Sixth, Northern Virginia will continue to be counted as 1/3rd a person on the Commonwealth Transportation Board (CTB) due to the use of transportation districts based on 1930 congressional district lines.  I've written about this here:

Reform of this was killed earlier this session after passing last year.  So now, Northern Virginia will send another $880 million per year, including $200 million of General Fund money, to a board where we have 11% of the votes even though the Northern Virginia Transportation District contains 27.8% of the state's population.

This is new money and it is real money.  There is no question about that, but it is a plan that continues to treat Northern Virginia like a cash machine, disincentivizes the wrong behavior (buying hyrids), and uses gimmicks to hide a tax increase instead of simply doing what everyone knows is needed - raising gas taxes, reforming the CTB, and reforming the way we distribute collected revenues.

Please send me your feedback at


  1. I do not see a problem with the hybrid fee (though I do not like the conference proposal).

    Hybrids use less gasoline, and burn cleaner. So, for air quality, they're better. However, they contribute to congestion, they run wheels on the roads. For road surfaces, they're no different from gasoline or diesel vehicles; why shouldn't they contribute to the maintenance and improvement of the roads?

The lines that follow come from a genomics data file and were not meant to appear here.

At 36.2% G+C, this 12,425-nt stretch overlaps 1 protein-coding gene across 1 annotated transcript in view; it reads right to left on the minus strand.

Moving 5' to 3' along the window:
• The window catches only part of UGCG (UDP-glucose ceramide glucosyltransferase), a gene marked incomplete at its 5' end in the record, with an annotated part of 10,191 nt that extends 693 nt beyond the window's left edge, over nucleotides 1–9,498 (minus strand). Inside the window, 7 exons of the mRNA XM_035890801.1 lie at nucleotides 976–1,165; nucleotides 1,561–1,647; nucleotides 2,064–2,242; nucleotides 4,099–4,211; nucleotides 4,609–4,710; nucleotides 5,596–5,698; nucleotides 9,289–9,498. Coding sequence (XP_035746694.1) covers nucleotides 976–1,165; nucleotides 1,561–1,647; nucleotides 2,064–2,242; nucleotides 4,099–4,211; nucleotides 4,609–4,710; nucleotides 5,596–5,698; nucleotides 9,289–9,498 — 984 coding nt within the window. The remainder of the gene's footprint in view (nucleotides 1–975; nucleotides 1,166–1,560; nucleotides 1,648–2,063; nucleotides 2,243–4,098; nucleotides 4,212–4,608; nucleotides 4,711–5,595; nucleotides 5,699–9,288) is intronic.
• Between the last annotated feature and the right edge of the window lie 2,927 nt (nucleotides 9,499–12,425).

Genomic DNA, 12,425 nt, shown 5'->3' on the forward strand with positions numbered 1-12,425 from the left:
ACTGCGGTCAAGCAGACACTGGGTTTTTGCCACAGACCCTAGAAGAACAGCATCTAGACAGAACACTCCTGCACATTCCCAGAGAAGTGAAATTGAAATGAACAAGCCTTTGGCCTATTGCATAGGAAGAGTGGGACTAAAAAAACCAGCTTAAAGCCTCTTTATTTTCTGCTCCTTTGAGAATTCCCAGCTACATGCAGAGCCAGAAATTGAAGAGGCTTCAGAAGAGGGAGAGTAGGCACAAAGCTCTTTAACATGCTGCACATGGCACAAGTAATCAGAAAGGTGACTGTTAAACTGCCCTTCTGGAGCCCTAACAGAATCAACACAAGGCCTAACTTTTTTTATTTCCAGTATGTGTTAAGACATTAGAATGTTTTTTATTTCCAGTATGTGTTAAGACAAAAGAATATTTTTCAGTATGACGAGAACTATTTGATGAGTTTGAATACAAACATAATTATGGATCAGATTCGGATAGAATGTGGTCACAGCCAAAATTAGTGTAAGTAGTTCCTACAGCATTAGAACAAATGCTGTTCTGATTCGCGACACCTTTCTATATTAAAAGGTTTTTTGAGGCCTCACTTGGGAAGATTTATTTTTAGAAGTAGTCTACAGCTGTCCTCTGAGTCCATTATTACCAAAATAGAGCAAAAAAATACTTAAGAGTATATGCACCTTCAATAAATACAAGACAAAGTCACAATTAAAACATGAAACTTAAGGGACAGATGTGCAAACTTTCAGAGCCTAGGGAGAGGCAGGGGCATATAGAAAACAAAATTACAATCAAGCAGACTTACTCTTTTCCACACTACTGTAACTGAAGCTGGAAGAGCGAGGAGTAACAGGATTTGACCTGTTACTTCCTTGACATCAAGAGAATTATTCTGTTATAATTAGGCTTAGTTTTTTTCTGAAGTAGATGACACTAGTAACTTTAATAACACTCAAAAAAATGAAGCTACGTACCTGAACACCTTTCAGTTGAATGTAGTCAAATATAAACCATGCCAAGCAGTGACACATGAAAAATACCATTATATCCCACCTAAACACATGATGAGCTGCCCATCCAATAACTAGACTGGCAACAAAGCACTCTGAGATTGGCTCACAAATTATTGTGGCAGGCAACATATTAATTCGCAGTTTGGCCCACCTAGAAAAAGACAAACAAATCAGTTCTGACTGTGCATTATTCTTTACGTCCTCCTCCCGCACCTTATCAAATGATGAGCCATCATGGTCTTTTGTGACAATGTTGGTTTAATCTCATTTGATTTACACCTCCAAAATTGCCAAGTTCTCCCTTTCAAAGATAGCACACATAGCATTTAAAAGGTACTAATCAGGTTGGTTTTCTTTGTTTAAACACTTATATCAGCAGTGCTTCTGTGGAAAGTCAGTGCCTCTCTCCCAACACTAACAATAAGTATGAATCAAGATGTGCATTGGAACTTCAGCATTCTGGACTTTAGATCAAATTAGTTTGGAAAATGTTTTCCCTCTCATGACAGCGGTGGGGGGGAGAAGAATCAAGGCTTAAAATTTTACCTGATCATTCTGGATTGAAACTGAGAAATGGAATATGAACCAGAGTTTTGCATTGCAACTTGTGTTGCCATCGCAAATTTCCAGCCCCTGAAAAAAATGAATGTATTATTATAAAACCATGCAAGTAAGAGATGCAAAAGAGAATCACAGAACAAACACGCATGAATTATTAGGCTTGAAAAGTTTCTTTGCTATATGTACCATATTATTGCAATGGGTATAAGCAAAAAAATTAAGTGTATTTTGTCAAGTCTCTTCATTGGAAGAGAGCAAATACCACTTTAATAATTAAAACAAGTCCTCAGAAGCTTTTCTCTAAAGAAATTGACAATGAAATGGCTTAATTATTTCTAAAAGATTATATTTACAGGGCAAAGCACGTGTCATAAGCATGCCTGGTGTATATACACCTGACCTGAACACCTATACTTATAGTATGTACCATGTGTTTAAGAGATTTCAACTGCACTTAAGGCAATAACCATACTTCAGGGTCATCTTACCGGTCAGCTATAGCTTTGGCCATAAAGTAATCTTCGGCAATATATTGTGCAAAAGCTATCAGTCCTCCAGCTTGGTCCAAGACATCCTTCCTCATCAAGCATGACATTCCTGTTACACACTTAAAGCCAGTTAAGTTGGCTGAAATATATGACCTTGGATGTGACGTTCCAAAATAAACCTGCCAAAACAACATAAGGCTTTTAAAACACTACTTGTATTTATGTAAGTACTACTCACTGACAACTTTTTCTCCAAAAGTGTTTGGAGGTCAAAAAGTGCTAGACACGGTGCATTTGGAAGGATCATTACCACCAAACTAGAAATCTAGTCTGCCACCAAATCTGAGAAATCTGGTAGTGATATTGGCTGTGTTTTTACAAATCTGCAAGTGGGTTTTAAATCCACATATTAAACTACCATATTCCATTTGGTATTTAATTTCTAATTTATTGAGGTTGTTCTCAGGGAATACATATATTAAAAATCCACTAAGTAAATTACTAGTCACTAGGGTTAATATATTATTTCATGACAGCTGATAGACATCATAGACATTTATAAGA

I'd like to hear the other side of the argument; it is certainly not apparent to me.

  2. 1 - Most hybrids save less than $40/yr. in taxes. Making them pay an extra $100/yr for doing the right thing is exactly the opposite of what we should do.

    2 - There are non-hybrid cars that get MPG in excess of hybrids. I'm not clear why we aren't focusing on MPG instead of hybrids.

  3. "The right thing" is only a logical argument in terms or air quality. Road maintenance and congestion are not factors of air quality. Therefore, this argument is moot.

    If we really want to focus efforts on those who use the roads, and those who impact congestion and maintenance needs, we'd be focusing on size/weight rather than engine type or MPG.

    (I'd also like it noted you changed the column AFTER I stated I didn't understand the argument. While I think your logic is flawed, it's no longer apparent that your initial paragraph was one sentence.)

    I do agree this plan is bad and I'm making phone calls and sending e-mails today.

  4. Yeah - I changed the column because I thought the hybrid piece was obvious and I've written about it before, but you convinced me that I ought to fix it up.

  5. amcit, the logic depends on the context. If the proposal is enacted the hybrid fee amounts to a penalty, and nothing more. Clearly the proposal is not intent on focusing on those who use the road. You don't mind it only because you have no vested interest in the hybrid industry or air quality.

  6. Charge the big gas guzzling cars the extra $100 and not my hybrid gas saving car! My 19 year old get over 52 MPG and the money we sAVE (AND ECOLOGY) will be charged. That's an oxymoron of political ... well I know you get. Charge WalMart for their wheels...$100 for every cart in the creek.